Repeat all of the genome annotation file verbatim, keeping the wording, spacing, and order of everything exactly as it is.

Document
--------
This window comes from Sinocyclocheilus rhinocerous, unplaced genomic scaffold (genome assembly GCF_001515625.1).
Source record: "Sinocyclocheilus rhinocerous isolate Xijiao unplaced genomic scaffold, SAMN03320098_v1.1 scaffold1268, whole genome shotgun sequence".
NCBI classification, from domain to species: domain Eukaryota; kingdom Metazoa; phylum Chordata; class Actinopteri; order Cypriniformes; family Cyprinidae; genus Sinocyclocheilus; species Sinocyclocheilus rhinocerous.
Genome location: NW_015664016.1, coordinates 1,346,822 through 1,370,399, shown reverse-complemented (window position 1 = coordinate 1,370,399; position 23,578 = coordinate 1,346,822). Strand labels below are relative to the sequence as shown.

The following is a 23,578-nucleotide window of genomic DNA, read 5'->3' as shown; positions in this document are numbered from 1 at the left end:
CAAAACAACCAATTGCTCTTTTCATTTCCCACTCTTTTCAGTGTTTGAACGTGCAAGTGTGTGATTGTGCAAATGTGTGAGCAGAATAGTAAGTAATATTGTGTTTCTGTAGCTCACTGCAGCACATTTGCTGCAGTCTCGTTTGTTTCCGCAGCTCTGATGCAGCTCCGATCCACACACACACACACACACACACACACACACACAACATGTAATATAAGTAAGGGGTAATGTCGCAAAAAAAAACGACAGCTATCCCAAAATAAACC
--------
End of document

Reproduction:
This window comes from Sinocyclocheilus rhinocerous, unplaced genomic scaffold (genome assembly GCF_001515625.1).
Source record: "Sinocyclocheilus rhinocerous isolate Xijiao unplaced genomic scaffold, SAMN03320098_v1.1 scaffold1268, whole genome shotgun sequence".
NCBI classification, from domain to species: domain Eukaryota; kingdom Metazoa; phylum Chordata; class Actinopteri; order Cypriniformes; family Cyprinidae; genus Sinocyclocheilus; species Sinocyclocheilus rhinocerous.
Genome location: NW_015664016.1, coordinates 1,346,822 through 1,370,399, shown reverse-complemented (window position 1 = coordinate 1,370,399; position 23,578 = coordinate 1,346,822). Strand labels below are relative to the sequence as shown.

The following is a 23,578-nucleotide window of genomic DNA, read 5'->3' as shown; positions in this document are numbered from 1 at the left end:
CAAAACAACCAATTGCTCTTTTCATTTCCCACTCTTTTCAGTGTTTGAACGTGCAAGTGTGTGATTGTGCAAATGTGTGAGCAGAATAGTAAGTAATATTGTGTTTCTGTAGCTCACTGCAGCACATTTGCTGCAGTCTCGTTTGTTTCCGCAGCTCTGATGCAGCTCCGATCCACACACACACACACACACACACACACACACACAACATGTAATATAAGTAAGGGGTAATGTCGCAAAAAAAAACGACAGCTATCCCAAAATAAACC